Maker of Low Power Linux Clusters Inks $21M Funding Deal

SiCortex, which bills itself as the first company to engineer a cluster computer from the silicon up, announced that it has closed a US$21 million round of funding, led by Chevron Technology Ventures through its venture capital arm, CTTV Investments.

The funding will go toward expansion of sales and marketing efforts and continued product development.

Boston, Mass.-based SiCortex, which is gearing up to build Linux clusters for technical applications, will unveil its ultra low power approach to high performance computing at the Supercomputing 2006 show in Tampa, Fla., on November 13.

Teraflop Performance

“Heat is the limiting factor in reliability and performance among computing systems climbing the list [of TOP500 Supercomputer Sites],” said Bob Metcalfe, SiCortex chairman.

“SiCortex begins with orders of magnitude lower heat per 64-bit processor, and aims to make teraflop performance ubiquitous,” he noted.

The company has now raised a total of $42 million in two rounds of funding. All four of the first-round investors participated in the second round: Polaris Venture Partners, which led the first round, Flagship Ventures, JK&B Capital, and Prism Venture Partners.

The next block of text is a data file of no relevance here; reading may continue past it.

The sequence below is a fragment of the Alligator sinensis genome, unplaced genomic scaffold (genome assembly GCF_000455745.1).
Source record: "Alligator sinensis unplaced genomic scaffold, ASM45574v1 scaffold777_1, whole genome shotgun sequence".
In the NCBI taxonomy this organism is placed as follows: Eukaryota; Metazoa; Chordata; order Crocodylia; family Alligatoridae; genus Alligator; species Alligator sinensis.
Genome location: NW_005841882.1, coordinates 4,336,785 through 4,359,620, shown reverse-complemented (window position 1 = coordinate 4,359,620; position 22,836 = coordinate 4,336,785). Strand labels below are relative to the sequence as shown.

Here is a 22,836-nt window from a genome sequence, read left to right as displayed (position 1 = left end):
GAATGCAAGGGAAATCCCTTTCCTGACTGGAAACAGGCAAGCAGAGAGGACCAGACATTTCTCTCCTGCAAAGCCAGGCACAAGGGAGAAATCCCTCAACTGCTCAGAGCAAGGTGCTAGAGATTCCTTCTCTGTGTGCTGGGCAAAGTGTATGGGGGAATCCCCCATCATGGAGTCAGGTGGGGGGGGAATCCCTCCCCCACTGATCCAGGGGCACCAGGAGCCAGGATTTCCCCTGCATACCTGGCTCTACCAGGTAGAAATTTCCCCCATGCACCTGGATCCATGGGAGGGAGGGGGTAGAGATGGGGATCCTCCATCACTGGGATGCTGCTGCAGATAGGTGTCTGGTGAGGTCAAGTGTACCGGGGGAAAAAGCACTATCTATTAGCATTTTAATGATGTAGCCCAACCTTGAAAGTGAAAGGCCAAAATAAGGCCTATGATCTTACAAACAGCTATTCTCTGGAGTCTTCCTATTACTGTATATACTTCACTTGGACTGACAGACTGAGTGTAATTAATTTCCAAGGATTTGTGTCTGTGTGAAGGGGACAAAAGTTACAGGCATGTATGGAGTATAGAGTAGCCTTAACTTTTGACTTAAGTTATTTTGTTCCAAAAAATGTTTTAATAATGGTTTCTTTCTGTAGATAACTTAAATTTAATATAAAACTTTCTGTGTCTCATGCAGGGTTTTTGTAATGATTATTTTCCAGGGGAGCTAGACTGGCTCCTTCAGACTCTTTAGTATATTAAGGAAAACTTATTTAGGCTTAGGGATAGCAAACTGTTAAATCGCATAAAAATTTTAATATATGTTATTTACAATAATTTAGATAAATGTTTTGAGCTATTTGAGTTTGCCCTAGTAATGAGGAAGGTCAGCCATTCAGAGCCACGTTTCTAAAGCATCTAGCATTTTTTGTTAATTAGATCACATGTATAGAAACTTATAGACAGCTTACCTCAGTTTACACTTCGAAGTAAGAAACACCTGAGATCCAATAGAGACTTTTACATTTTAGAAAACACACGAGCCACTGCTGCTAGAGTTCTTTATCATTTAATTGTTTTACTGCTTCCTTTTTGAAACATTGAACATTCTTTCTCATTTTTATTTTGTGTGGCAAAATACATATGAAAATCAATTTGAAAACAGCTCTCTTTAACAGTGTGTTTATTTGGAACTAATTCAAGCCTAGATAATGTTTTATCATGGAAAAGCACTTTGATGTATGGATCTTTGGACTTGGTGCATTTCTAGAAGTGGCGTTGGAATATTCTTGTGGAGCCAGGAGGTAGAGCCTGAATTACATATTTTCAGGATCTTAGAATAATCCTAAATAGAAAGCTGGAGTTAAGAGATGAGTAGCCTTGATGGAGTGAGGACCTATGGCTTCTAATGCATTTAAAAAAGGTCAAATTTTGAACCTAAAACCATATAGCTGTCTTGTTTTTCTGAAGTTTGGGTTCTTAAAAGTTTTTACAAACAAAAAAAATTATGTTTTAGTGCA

Vote of Confidence

“The oil and gas industry has always been an early and aggressive adopter of high-performance computers,” said Bill Seifert, managing partner, Prism Venture Partners.

“Chevron Technology Ventures’ participation in this funding round reinforces our belief that high-performance computing users need a solution to the heat and power issues limiting their ability to scale up their HPC systems,” he added.

“We are energized by the investment from Chevron Technology Ventures,” said John Mucci, SiCortex CEO. “Chevron has a long history of HPC as a core competency. Their significant investment in SiCortex, along with our existing investors, is a huge vote of confidence in our strategy as we prepare to enter the market.”

Leave a Comment

Please sign in to post or reply to a comment. New users create a free account.

Related Stories

LinuxInsider Channels